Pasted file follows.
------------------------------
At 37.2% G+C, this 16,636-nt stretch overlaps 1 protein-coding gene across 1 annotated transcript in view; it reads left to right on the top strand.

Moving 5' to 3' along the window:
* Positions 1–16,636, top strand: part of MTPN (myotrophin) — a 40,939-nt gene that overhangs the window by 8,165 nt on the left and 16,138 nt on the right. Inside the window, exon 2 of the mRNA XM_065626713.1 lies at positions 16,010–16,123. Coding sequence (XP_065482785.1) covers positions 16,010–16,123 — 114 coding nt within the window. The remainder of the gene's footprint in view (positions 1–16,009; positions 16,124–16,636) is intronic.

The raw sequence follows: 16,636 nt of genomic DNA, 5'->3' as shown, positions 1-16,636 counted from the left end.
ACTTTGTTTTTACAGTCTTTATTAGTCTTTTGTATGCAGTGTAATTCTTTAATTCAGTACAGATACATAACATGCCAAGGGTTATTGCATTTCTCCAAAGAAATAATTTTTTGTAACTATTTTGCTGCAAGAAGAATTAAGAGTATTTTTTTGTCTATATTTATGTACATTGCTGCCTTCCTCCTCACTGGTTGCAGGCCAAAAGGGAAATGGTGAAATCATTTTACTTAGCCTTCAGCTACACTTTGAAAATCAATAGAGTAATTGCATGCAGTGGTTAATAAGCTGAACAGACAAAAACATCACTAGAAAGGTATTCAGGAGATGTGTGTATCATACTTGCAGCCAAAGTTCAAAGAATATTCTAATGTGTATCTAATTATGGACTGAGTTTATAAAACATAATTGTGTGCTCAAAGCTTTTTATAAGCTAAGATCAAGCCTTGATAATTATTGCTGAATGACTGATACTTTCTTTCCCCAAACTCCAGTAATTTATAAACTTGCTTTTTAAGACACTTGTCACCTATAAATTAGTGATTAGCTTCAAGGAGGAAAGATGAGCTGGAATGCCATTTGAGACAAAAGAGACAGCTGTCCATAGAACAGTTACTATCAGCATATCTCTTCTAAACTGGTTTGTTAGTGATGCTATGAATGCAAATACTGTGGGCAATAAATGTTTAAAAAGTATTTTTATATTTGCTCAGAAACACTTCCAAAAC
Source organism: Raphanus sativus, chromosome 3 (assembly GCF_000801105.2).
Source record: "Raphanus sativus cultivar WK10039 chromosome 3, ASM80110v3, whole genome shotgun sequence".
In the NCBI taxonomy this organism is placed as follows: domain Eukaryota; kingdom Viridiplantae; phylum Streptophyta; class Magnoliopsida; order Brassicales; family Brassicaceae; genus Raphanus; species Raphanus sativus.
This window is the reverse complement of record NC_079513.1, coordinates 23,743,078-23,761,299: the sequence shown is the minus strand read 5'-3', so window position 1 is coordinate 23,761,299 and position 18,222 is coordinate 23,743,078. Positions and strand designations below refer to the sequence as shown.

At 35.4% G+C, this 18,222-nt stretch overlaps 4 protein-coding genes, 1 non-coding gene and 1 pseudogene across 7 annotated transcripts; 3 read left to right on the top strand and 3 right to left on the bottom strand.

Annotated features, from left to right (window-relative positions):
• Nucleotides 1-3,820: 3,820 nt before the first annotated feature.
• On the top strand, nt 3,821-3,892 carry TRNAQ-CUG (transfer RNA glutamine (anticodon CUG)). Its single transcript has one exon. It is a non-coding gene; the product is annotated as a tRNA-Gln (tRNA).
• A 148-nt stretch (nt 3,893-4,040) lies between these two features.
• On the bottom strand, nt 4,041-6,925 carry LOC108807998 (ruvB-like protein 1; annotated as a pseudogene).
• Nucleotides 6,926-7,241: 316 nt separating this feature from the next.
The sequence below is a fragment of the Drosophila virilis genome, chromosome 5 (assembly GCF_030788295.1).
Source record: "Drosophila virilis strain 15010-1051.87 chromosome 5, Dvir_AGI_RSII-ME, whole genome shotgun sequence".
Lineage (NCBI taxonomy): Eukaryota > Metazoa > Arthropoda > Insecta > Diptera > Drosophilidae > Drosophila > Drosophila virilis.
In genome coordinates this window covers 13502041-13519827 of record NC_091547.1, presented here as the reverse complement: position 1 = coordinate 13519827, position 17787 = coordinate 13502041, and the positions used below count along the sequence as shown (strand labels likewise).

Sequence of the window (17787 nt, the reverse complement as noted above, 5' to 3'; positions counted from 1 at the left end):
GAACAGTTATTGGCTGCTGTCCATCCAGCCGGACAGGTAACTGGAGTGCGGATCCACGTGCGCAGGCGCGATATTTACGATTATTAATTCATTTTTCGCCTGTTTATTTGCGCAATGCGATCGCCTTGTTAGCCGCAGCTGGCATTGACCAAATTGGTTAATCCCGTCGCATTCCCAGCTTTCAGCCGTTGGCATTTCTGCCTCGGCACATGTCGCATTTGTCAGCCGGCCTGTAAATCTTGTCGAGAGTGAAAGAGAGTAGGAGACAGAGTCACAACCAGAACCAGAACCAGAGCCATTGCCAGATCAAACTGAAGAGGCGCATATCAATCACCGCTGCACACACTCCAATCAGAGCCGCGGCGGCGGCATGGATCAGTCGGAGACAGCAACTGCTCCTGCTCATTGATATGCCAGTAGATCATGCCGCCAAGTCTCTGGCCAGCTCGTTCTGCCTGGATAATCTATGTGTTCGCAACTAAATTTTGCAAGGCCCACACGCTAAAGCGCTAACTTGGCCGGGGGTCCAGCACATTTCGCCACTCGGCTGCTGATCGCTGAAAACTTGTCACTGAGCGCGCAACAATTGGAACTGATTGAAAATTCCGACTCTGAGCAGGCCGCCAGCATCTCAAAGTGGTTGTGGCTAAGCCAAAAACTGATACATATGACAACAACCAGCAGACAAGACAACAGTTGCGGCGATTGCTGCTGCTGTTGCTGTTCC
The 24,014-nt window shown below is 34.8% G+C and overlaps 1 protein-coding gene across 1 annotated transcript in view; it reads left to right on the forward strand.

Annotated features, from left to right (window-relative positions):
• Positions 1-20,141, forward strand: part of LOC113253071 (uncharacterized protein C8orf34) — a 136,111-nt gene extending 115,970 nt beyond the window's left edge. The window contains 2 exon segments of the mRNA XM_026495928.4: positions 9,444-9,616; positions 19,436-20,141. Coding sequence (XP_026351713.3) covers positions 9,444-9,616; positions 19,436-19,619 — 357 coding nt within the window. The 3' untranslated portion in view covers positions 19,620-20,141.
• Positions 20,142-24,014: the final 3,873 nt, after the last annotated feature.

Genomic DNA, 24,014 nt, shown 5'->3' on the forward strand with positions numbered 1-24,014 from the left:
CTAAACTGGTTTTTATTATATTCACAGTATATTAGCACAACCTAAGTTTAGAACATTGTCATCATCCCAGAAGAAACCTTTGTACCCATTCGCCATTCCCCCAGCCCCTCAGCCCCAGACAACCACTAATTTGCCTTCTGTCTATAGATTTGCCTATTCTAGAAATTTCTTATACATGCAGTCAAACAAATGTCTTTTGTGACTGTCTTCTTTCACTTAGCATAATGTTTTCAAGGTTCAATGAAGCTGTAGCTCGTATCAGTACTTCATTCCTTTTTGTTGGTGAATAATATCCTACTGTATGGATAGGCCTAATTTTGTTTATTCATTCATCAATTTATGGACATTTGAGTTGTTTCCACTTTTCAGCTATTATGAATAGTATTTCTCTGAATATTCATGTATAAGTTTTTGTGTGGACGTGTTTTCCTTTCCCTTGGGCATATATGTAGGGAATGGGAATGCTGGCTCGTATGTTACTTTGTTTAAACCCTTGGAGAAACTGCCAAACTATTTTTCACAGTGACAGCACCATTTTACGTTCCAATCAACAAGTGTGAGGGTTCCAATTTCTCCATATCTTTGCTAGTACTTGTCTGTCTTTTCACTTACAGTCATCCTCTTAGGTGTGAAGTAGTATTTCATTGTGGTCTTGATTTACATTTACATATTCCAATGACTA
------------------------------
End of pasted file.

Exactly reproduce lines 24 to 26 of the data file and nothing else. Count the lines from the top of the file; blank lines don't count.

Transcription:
Annotated features, from left to right (window-relative positions):
• Positions 1-20,141, forward strand: part of LOC113253071 (uncharacterized protein C8orf34) — a 136,111-nt gene extending 115,970 nt beyond the window's left edge. The window contains 2 exon segments of the mRNA XM_026495928.4: positions 9,444-9,616; positions 19,436-20,141. Coding sequence (XP_026351713.3) covers positions 9,444-9,616; positions 19,436-19,619 — 357 coding nt within the window. The 3' untranslated portion in view covers positions 19,620-20,141.
• Positions 20,142-24,014: the final 3,873 nt, after the last annotated feature.